So when she saw an advertisement for Trailblaze Challenge, Corbin invited some friends to join her. Members of the group of six, nicknamed “The Hiking Pirates” completed Sauratown Trail in 12 hours.
“I was familiar with that terrain, but probably the most I’d hiked in a day was 8 to 10 miles,” Corbin said, laughing. “It was intense. When you’re walking up to the top of Pilot Moutain, you’re exhausted.
“I really said to myself, ‘The people we’re doing this for are probably hurting a lot more or having more difficulty than I’m having right now,’” Corbin recalled. “So my feet hurt; that’s nothing compared to what these kids are going through.”
Janna Pugh did not have to try to imagine what a family goes through when a child has a life-threatening illness. She and her husband lived through it 15 years ago when their son, Davis, was diagnosed with cancer before his second birthday. Following a year of cancer treatment, Make-A-Wish sent the family to Disney World. That wish for then 3-year-old Davis was one of the first for Rosenthal, who began as a volunteer in 2002.
So when Rosenthal suggested she take on the Trailblaze Challenge, Pugh simply couldn’t bring herself to say no, even though she does not consider herself a hiker or a runner.
To help prepare participants for the challenge, Make-A-Wish offers training hikes in eastern and central North Carolina in the weeks leading up to the marathon hike in May. Training for this year’s challenge begins next month with a 2.6-mile hike at Greenville’s River Park North and continues through the spring with hikes of up to 20 miles or more.
“It is more than show up for a race, do it and be done,” Lane said. “We work our way up on mileage. … The theme is, ‘It’s not a race, it’s a journey.’”
Pugh found that scheduling conflicts made it difficult for her to join other hikers on many of the training outings, so she laced up her hiking boots and put in miles around her neighborhood. But the flat terrain of Greenville did little to prepare her for the mountains ahead.
“It is, without a doubt, the most physically challenging thing I’ve ever done,” Pugh said.
“I was a little naive,” she said, laughing. “I think if I had known, I don’t know if I could have persevered through it quite as well. It’s almost like the more pain I had, the more determination I had. … It’s so crazy that you can put your body through such stress and such strain and such pain and at the end come out smiling.”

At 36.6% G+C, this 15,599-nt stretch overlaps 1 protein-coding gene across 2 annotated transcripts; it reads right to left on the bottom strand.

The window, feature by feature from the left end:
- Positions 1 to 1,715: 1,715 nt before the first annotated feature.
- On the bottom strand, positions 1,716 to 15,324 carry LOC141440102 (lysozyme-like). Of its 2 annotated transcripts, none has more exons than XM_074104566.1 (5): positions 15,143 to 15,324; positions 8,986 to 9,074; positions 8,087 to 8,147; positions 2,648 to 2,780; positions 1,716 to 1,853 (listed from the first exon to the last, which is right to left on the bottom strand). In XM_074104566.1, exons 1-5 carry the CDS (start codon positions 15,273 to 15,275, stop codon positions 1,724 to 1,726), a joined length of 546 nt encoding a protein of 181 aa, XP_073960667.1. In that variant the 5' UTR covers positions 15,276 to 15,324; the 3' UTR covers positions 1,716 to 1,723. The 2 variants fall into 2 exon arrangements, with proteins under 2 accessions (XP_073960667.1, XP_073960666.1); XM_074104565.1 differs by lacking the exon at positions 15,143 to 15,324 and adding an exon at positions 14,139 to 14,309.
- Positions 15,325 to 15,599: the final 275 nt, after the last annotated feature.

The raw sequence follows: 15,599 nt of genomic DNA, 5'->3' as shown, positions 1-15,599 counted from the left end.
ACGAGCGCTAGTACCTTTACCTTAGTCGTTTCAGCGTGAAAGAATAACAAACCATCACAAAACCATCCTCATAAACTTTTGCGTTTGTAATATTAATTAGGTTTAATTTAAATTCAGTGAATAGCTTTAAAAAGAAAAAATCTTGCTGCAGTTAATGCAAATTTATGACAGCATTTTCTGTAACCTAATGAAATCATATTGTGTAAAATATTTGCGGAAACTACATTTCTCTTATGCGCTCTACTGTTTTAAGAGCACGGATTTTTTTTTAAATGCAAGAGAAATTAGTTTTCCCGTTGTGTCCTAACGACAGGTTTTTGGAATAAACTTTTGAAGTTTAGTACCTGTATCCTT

One reason Pugh was able to push forward was that her husband, Frankie, along with son, Davis, and daughter, Hadley, accompanied her on the weekend, meeting her at rest stops along the way and encouraging her. They were there to cheer for her as she crossed the finish line at Pilot Mountain.
“When I looked at Davis at the end and I had reached that goal, he’s 17 now and so many years have gone by, but it was like what he had gone through came back so fresh in a sense,” Pugh said. “It was just this overwhelming feeling of, ‘I did it, and he’s done it.’”
For safety reasons, challenge participants are not allowed to continue on the trail past nightfall. Make-A-Wish volunteers available at various aid stations can provide transportation to help hikers catch up miles if they fall behind.
As she made her way toward the finish line with Hart, Rosenthal began having back pain that required her to rest at one of the stations. She sent Hart ahead with another group, asking fellow hikers to watch out for her.
“I didn’t know if I was going to be able to continue,” said Rosenthal, who later finished the trail. “Ally had this look of determination, and I wasn’t going to stop that.”
Though the final steps of the climb up Pilot Mountain seemed like endless stair climbing, Hart wouldn’t let herself quit. She thought back to her journey with cancer and how her father and mother, who is now cancer-free, had met her at every rest stop to cheer her on. She remembers thinking that when she was sick, she would have done anything to be outside hiking. She thought about other Make-A-Wish kids and the obstacles they faced. She didn’t want to take her experience for granted.
Hart not only made it to the top, she backtracked afterward to offer support for Rosenthal.
“This is definitely the craziest thing I’ve ever done,” she said.
“Make-A-Wish just had such a big impact on me. They did so much for me, and I wanted to be able to help give that to other people.”
An information meeting on Trailblaze Challenge will be held at 10 a.m. Saturday at Great Outdoor Provision Company, 530 S.E. Greenville Blvd. A Greenville area kick-off meeting will be held at 3 p.m. Feb. 3 at River Park North, 1000 Mumford Road. A 2.6-mile hike will follow. The registration fee for the hikes, set for May 18-20 and June 1-3, is $100, and participants agree to raise $2,500 each for Make-A-Wish. For more information, visit eastncwish.org.